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Winter 2001/2002
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Largest GIS Software Acquisition in U.S. Government History

U.S. Department of Agriculture Standardizes on Esri GIS

USDA logoEstablished in 1862 with a mission to acquire information on subjects connected with agriculture and make it available to the American public, the U.S. Department of Agriculture (USDA) is using GIS to help achieve this mission in the 21st century. No other technology synthesizes and displays complex agricultural, natural resource, environmental, demographic, and socioeconomic information and relationships as completely or intuitively as GIS.

In this spirit, the USDA and Esri have signed a sweeping purchase agreement for a departmentwide site license for Esri software. The agreement will enable USDA to embark on an ambitious and far-reaching program and strengthen program delivery by extending the functionality of GIS throughout the entire organization, providing more efficient and timely services and trimming individual agency costs considerably.

The agreement sets in motion a five-year effort that will expand the use of GIS technology throughout the USDA by providing a complete enterprise suite of Esri's GIS software to all USDA agencies. This significant agreement includes the roll-in of legacy software currently within the U.S. Forest Service and other USDA agencies. GIS software applications and extensions from Esri include ArcInfo, ArcEditor, ArcView, and ArcIMS, which features an array of Internet-aware solutions, browsers, and mobile devices.

"I am pleased that we were able to reach an agreement that includes all of USDA," said Ira Hobbs, acting chief information officer for USDA. "GIS technology will play a very important role in the future of USDA."

USDA has been working toward streamlining the department, and this agreement will facilitate the effort. "The USDA Service Center agencies, including the Farm Service Agency, Natural Resources Conservation Service, and Rural Development agencies, have been involved in a modernization effort since 1995," said Dennis Lytle, GIS team leader for the Service Center agencies at USDA. "This includes establishment of colocated offices, a common local area network, Internet service and phone system, a common computing environment, common data management processes, and Business process reengineering. GIS is part of the reengineering of our Business processes."

 screen shot of Geospatial Data Gateway; click to see enlargement
The USDA's Resource Data Gateway offers a single access point to geospatial data and automates many of the manual processes. Users can browse, select, and order data from a particular location in a specified projection and format and have it automatically delivered.

Before choosing Esri, USDA Service Center agencies began a rigorous selection process more than three years ago that involved extensive market research, a benchmark period, and several pilot installations. Esri came out on top as the vendor with the most complete suite of end-to-end software solutions.

"We are dedicated to providing the USDA's many agencies with technology that is rich in functionality, quality, and performance," said Jack Dangermond, Esri president. "We welcome the opportunity to help USDA with its efforts to integrate data, coordinate activities, and serve its community in a more effective, efficient, and sustainable manner."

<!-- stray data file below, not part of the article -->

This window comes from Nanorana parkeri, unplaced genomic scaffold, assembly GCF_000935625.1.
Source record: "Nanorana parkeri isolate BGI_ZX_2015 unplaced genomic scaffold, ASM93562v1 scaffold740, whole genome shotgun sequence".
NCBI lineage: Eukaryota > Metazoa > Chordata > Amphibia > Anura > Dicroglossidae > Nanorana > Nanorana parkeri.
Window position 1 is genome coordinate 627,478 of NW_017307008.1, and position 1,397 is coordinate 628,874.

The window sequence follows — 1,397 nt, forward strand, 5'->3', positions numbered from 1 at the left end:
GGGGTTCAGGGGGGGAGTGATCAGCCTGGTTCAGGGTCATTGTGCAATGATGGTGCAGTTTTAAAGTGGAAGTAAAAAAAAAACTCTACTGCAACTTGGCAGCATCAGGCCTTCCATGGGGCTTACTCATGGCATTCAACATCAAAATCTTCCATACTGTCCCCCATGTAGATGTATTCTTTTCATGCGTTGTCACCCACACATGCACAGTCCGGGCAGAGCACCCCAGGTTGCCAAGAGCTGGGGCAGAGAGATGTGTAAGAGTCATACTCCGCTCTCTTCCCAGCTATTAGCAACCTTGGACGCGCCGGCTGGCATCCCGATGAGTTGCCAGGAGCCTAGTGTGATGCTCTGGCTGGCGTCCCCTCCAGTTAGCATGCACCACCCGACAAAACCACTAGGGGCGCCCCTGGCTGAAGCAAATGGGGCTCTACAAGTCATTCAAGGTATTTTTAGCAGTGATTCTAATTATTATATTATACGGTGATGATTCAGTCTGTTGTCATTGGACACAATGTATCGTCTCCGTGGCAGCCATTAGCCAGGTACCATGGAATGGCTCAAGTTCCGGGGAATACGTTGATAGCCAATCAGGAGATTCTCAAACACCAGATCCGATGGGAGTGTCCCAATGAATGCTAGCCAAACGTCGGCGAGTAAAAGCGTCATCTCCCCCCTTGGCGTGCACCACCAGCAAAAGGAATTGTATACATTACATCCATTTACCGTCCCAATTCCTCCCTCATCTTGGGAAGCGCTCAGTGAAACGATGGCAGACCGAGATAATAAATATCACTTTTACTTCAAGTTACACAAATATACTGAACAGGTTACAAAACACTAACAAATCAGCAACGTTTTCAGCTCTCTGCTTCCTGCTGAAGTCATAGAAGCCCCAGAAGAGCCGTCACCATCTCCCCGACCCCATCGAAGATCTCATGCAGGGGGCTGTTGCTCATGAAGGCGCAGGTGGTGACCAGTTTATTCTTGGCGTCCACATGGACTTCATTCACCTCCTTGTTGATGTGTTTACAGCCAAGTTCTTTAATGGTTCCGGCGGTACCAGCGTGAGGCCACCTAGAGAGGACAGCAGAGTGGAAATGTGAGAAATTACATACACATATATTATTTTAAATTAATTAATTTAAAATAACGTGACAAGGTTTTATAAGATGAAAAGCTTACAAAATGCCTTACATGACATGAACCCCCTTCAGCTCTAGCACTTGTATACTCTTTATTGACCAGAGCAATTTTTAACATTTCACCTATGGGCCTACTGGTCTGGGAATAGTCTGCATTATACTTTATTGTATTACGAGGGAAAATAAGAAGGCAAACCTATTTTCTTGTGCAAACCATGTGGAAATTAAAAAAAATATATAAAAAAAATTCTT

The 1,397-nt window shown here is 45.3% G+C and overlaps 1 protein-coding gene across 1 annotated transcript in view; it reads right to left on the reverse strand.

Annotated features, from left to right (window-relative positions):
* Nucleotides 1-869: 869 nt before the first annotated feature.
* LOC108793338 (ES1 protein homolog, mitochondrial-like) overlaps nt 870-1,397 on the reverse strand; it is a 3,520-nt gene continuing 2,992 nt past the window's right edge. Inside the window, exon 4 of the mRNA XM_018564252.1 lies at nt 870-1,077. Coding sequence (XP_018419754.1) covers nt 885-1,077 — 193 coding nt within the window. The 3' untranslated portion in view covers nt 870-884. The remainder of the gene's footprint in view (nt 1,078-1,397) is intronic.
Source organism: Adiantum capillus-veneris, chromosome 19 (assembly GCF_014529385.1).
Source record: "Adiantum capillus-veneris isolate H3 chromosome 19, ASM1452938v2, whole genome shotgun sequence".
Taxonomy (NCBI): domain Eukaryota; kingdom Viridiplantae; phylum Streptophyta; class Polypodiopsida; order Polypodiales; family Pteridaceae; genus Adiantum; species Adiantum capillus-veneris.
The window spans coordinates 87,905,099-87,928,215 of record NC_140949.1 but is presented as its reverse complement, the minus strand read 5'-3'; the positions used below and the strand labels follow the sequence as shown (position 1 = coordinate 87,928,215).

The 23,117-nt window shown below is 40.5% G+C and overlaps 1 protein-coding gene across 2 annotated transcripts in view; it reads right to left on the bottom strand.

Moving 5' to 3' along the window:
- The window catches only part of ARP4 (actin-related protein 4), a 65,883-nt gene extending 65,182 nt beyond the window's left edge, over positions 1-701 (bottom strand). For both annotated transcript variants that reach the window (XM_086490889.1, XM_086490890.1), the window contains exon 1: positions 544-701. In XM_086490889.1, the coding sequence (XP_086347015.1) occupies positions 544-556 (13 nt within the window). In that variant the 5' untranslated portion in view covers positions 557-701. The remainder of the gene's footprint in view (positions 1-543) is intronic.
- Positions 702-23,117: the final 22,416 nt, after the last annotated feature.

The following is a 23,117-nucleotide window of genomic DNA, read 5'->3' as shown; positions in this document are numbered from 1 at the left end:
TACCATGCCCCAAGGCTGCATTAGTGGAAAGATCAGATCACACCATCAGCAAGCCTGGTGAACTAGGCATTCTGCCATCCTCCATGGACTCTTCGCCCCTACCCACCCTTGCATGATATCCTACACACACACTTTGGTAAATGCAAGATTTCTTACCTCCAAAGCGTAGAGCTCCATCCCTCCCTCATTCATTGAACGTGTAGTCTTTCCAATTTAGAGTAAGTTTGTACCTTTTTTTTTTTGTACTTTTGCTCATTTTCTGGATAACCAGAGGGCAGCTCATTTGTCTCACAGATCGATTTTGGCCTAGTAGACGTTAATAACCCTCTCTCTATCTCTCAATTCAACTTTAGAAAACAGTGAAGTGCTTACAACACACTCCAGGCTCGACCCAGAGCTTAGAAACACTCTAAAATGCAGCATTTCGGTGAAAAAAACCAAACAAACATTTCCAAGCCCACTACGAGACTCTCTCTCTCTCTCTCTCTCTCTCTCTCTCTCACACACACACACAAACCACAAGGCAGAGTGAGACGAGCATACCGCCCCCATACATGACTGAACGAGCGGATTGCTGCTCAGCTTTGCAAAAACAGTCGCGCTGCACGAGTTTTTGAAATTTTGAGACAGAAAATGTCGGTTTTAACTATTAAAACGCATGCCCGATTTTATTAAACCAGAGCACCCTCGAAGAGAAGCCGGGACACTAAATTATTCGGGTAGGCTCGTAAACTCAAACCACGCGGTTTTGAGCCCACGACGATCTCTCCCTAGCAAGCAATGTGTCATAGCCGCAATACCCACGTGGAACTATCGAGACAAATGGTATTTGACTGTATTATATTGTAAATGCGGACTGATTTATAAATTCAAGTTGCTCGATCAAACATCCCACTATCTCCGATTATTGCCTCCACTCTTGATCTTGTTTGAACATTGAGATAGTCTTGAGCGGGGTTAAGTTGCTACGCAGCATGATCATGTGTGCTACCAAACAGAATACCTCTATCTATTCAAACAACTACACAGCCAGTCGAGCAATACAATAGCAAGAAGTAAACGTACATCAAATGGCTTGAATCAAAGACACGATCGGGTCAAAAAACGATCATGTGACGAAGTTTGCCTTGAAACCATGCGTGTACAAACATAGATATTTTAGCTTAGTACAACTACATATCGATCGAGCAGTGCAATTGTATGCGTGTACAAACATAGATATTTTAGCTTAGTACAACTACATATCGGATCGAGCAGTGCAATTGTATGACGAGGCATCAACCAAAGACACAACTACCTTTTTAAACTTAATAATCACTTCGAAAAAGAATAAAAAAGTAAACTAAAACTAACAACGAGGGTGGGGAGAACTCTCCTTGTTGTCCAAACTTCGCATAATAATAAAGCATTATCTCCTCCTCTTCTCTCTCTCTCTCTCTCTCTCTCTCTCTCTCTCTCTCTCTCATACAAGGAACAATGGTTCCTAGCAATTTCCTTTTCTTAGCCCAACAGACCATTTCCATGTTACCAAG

Providing Diverse Services

With 29 agencies and staff offices, USDA serves Americans through agencies such as the USFS, Natural Resources Conservation Service (NRCS), Farm Service Agency (FSA), Rural Development agencies, Animal and Plant Health Inspection Service, Agricultural Research Service, and many others. The agencies' activities deal with spatial data about soil, water, air, plants, animals, landownership, demographics, and socioeconomics. USDA has identified GIS technology as a means to efficiently manage this data, make it easily accessible, increase productivity, and improve customer service.

At the USFS, which has existing GIS implementations, the agreement will expand the use of Esri software with ArcSDE and ArcIMS. Located throughout the country, USDA Service Centers will benefit with new GIS installations for increased program support. The Service Centers are one-stop shops that bring together services from NRCS, FSA, and Rural Development agencies. The remaining branches of USDA that provide social, statistical, research, and technological assistance to the public will also implement Esri software. USDA works closely with local conservation districts, and the BPA includes provisions for deploying GIS technology to this local, grassroots level.

"This agreement provides GIS software to all USDA offices and is the framework for a true enterprise GIS implementation," said John Steffenson, USDA account manager for Esri. While some USDA agencies have been longtime Esri users (see sidebar), others have not had access to the technology, according to Steffenson. "This gives us opportunities to extend our services in some areas and also to develop new applications. Esri is honored to have this opportunity to expand our partnership with the Department of Agriculture."

For more information, contact John Steffenson, USDA account manager for Esri (tel.: 303-449-7799, e-mail: or Max Crandall, Esri agriculture solutions manager (tel.: 909-793-2853, ext. 1-2309).

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